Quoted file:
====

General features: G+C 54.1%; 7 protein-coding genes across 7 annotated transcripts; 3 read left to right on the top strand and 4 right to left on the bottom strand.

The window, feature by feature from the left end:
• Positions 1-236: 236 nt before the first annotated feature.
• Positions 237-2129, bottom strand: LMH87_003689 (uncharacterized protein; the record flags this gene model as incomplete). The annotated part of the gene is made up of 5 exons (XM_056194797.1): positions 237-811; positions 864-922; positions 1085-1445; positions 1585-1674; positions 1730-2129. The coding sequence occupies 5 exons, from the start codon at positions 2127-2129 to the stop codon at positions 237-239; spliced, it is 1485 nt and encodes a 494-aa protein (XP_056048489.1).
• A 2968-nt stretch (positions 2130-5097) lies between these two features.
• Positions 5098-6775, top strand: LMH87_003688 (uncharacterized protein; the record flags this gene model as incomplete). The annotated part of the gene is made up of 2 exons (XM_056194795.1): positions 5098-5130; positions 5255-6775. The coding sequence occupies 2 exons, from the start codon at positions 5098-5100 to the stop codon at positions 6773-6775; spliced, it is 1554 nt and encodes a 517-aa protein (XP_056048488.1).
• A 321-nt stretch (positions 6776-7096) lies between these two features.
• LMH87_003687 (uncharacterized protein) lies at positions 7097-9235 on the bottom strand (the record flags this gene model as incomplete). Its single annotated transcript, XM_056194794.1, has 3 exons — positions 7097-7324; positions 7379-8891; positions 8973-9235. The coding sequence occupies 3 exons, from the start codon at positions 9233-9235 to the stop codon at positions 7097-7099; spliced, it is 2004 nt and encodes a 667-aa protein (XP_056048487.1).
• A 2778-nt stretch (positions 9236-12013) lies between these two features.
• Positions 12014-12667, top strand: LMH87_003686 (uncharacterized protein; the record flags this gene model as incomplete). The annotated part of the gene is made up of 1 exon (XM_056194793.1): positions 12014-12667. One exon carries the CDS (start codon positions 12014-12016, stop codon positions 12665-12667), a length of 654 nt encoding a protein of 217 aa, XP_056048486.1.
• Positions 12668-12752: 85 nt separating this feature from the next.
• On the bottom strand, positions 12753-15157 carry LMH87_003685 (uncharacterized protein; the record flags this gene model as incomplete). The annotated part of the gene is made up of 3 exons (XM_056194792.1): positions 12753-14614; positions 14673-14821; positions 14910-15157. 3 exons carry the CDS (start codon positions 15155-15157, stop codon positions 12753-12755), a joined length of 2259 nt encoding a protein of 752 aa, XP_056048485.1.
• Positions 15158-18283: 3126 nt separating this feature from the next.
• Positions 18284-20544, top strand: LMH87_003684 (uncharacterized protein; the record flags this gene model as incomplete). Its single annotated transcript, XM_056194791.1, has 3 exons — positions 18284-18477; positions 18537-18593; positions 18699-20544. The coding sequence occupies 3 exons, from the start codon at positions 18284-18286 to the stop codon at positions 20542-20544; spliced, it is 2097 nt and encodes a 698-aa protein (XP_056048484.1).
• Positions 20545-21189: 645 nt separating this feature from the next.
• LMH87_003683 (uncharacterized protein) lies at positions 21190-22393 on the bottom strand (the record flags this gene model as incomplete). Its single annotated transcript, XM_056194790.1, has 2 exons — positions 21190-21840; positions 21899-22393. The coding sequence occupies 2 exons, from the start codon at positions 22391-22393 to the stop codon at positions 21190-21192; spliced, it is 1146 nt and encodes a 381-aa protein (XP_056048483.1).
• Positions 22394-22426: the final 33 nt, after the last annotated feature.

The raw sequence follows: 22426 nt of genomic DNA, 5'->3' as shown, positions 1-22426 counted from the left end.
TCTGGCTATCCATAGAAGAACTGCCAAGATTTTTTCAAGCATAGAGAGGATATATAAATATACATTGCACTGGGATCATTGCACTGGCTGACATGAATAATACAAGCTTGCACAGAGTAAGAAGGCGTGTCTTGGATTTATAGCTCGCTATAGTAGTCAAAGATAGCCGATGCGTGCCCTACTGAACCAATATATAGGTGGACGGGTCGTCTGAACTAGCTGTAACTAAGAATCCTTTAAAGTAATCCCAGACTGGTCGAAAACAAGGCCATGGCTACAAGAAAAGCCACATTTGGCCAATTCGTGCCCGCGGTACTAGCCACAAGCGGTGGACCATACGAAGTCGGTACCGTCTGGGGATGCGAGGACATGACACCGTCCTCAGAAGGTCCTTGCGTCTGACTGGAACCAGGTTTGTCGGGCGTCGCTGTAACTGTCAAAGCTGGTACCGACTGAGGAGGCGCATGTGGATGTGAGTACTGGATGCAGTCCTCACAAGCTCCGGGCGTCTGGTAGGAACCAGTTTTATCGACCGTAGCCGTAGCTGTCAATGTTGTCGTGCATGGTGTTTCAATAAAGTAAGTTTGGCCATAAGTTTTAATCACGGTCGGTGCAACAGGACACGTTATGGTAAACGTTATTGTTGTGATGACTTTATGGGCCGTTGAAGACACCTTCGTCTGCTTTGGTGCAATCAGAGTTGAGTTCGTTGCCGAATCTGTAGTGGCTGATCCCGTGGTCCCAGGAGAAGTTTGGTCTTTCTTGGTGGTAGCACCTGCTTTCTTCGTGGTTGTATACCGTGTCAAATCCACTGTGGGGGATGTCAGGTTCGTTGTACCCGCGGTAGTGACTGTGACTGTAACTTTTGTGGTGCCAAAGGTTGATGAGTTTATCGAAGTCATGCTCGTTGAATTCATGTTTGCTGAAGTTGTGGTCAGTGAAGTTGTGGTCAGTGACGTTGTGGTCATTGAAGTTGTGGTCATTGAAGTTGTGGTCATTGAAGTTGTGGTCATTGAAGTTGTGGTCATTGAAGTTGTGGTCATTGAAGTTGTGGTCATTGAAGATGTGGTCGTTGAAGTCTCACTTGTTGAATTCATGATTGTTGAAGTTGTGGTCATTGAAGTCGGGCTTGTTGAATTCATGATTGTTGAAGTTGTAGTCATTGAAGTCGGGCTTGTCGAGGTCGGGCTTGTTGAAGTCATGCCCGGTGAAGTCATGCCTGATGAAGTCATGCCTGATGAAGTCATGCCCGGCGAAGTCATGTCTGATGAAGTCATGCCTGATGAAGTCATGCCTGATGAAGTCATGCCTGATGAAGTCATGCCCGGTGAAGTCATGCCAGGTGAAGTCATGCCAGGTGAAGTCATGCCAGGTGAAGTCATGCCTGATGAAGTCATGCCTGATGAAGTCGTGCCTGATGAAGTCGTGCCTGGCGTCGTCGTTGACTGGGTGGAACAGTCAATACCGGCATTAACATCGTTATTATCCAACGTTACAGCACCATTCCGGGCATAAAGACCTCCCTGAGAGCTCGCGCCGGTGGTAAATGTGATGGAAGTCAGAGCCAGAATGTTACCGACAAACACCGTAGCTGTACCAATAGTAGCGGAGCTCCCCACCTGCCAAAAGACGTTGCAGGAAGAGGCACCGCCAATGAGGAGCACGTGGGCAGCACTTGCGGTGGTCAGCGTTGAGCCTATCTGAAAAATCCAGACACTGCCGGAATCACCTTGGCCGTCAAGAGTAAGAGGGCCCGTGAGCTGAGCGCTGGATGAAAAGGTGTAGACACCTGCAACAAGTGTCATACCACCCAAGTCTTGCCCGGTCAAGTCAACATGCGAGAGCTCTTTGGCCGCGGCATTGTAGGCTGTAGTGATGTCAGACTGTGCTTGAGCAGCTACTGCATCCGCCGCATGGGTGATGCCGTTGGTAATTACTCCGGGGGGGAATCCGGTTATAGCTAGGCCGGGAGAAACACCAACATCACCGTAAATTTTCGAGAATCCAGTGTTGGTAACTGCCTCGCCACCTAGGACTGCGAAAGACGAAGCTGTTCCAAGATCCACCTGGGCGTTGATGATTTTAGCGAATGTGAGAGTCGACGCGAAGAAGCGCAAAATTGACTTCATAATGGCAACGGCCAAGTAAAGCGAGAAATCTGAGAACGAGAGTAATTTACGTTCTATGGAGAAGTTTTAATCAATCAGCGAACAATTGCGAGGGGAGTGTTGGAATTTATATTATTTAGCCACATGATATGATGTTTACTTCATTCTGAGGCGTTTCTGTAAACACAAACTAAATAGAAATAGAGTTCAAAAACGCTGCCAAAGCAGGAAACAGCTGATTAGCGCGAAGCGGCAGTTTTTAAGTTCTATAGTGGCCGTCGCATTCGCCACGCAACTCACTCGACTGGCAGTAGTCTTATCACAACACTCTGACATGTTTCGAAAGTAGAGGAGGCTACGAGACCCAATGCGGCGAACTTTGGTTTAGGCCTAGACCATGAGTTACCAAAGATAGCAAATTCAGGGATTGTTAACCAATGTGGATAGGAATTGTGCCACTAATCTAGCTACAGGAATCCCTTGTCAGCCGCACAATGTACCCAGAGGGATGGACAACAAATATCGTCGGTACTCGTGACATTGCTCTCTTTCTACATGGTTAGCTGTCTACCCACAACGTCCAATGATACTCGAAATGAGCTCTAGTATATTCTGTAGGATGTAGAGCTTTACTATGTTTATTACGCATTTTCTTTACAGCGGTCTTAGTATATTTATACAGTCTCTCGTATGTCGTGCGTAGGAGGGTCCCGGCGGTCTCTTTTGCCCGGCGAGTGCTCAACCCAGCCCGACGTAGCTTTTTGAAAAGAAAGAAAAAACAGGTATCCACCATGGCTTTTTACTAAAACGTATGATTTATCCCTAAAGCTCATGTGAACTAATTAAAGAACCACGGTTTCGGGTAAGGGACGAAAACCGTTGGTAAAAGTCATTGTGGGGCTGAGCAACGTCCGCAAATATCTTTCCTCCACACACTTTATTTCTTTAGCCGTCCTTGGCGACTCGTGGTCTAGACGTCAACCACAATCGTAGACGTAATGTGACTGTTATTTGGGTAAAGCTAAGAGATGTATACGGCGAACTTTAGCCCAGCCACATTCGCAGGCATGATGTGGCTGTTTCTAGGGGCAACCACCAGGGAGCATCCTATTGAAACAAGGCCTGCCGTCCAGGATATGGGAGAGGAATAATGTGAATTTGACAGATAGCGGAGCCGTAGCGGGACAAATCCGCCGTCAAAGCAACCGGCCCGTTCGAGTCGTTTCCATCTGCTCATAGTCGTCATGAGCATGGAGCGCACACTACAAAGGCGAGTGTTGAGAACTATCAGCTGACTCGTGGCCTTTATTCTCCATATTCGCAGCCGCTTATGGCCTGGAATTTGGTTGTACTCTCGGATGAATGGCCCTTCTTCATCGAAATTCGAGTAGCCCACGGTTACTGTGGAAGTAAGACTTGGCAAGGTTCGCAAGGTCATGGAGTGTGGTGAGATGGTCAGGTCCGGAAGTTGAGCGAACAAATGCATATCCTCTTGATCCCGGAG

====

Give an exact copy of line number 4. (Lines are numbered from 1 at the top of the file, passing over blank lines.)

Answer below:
• Positions 237-2129, bottom strand: LMH87_003689 (uncharacterized protein; the record flags this gene model as incomplete). The annotated part of the gene is made up of 5 exons (XM_056194797.1): positions 237-811; positions 864-922; positions 1085-1445; positions 1585-1674; positions 1730-2129. The coding sequence occupies 5 exons, from the start codon at positions 2127-2129 to the stop codon at positions 237-239; spliced, it is 1485 nt and encodes a 494-aa protein (XP_056048489.1).